Being the first proves that you are an innovator or a genius who has done something unprecedented. When you try to achieve something that has never been done before, there is no precedent to look for inspiration. You have to be original in your ideas. It’s also an expensive route as you fail several times and spend a lot of time and money experimenting. But if you do succeed, and if you are the first, you’ll experience a tremendous sense of achievement, exhilaration, and pride. How do you think Tenzing Sherpa and Edmund Hillary felt on the summit of Everest? How did Neil Armstrong feel when he took his first steps on the moon?

So be the first, and be original.

5. It can be done at a lower cost.

In Mission Mangal, we see ISRO directors asking the government for funds. The multi-core mission cost (I can’t recollect the figure mentioned in the film) raises many eyebrows, and at one point the mission is called off because of the huge project cost. But the team finds away, again through out of box thinking.

I real life, the total cost of India’s Mars mission was approximately ₹450 Crore (US$73 million), making it the least-expensive Mars mission to date.

ISRO’s missions cost much less than what NASA and the EU’s Ariane space missions spend. Even private space enterprises like SpaceX and Blue Origin have bigger budgets than ISRO.

But how does ISRO do it? And what can corporates learn here?

I want to set aside the discussion on labour arbitrage. Yes, the salaries are much lower in India. But there are other ways to save cost. Like using indigenous manufacturing techniques and locally sourced raw materials. Of course, some technological know-how must be sourced from other countries. Why reinvent the wheel and spend millions on R&D? But for other things, consider local sourcing. You need to innovate and come up with your own solutions rather than import (and waste precious forex).

6. It’s OK to fail. (We learn from experiments.)

NASA failed several times before it was successful with the Apollo 11 mission in July 1969. Rockets exploded, experiments went horribly wrong, and many lives were lost. But NASA moved forward with gumption and determination, continuously researching until it achieved perfection. Today, you see that kind of determination at SpaceX. Lots of Falcon rockets exploded and plunged into the ocean before they finally got it right. You’ll see a mission is aborted and the self-destruction of a rocket in Mission Mangal.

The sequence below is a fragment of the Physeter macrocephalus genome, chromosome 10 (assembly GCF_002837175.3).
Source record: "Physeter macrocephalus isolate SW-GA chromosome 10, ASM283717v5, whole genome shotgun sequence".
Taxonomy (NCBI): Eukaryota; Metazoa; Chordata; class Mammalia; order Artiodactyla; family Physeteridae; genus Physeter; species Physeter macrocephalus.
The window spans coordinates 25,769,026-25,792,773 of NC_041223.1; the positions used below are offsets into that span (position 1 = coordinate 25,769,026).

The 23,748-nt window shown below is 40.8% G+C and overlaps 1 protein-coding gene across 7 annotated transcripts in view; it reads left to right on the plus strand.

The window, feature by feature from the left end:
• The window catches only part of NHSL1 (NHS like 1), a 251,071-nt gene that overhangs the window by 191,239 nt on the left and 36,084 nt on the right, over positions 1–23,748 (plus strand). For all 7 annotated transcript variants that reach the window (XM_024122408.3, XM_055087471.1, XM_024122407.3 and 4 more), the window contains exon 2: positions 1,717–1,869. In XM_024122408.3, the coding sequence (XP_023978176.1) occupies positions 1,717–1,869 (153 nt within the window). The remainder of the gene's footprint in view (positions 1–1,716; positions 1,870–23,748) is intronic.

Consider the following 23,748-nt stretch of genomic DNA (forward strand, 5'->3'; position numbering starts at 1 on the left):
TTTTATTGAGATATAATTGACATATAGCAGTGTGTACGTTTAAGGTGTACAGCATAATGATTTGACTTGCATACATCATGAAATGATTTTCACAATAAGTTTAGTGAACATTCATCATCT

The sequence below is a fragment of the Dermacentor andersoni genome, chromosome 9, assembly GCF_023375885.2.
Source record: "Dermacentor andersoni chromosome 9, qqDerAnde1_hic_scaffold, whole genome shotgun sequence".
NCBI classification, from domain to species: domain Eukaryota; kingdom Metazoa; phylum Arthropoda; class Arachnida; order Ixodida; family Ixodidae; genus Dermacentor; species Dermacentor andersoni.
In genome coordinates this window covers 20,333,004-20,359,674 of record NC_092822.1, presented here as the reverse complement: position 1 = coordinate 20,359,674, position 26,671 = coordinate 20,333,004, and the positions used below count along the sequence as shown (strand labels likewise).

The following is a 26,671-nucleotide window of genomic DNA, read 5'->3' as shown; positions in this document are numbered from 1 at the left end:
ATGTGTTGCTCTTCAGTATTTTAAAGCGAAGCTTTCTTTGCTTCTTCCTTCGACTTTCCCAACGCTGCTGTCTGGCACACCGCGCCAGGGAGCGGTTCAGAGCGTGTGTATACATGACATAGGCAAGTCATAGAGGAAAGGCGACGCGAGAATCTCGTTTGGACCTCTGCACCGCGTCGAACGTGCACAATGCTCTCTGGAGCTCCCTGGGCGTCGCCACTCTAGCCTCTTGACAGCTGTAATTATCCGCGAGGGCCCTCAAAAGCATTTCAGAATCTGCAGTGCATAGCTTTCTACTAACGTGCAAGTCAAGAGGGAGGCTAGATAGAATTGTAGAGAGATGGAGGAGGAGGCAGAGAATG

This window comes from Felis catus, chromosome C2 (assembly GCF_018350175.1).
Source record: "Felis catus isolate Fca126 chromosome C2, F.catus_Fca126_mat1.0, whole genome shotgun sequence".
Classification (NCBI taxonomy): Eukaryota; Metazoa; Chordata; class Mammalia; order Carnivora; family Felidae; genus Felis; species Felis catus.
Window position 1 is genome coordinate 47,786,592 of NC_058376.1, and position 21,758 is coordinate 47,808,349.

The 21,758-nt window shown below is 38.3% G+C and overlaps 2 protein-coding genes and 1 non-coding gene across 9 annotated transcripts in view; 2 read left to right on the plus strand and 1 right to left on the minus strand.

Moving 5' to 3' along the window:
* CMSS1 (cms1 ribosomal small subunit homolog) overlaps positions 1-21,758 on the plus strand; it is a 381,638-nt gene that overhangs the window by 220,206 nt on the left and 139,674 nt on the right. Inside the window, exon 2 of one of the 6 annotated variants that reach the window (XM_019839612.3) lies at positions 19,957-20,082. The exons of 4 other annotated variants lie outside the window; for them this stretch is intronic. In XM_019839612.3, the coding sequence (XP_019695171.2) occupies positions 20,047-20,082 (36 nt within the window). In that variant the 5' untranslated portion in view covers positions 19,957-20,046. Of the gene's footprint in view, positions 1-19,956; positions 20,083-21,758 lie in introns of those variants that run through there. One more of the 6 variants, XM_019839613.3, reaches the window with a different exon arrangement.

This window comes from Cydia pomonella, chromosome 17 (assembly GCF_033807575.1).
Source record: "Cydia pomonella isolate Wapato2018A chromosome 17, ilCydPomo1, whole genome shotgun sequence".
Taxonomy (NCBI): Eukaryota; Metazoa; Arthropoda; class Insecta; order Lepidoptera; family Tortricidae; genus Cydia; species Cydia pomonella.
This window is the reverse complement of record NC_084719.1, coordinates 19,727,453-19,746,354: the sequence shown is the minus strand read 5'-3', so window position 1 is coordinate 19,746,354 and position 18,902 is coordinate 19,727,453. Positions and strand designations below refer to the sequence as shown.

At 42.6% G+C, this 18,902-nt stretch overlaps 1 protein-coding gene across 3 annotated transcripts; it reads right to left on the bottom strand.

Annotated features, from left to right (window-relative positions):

More than 90 percent of startups fail. But failure teaches you a lot of things. As our school teachers told us, “Failure is a stepping stone to success.”

Entrepreneurs fail. Athletes fail. Missions fail. But the resilient ones get up and try again, till they succeed.

So yes, it is OK to fail. Don’t be ashamed of failure.

 

Brian Pereira

Brian Pereira is an Indian journalist and editor based in Mumbai. He is the Founding Editor of Digital Creed, which he founded in 2015. A technology buff, former computer instructor, and software developer, Brian has 28 years of journalism experience (since 1994). He is sound and confident about his knowledge of business technology concepts. And he is a believer in continual education/learning. Brian is the former Editor of CHIP and InformationWeek magazines (India). He has written hundreds of technology articles for India's leading newspaper groups such as The Times of India and Indian Express Newspapers (among others). And he has conducted more than 300 industry interviews during his journalism career. Brian also writes on Aviation, cybersecurity, startups, and topics directed at small and medium businesses. He achieved certifications from the EC-Council (Certified Secure Computer User) and from IBM (Basics of Cloud Computing). Apart from those, he has successfully completed many courses on Content Marketing and Business Writing. Follow Brian on Twitter (@creed_digital) and LinkedIn. Email Brian at: [email protected]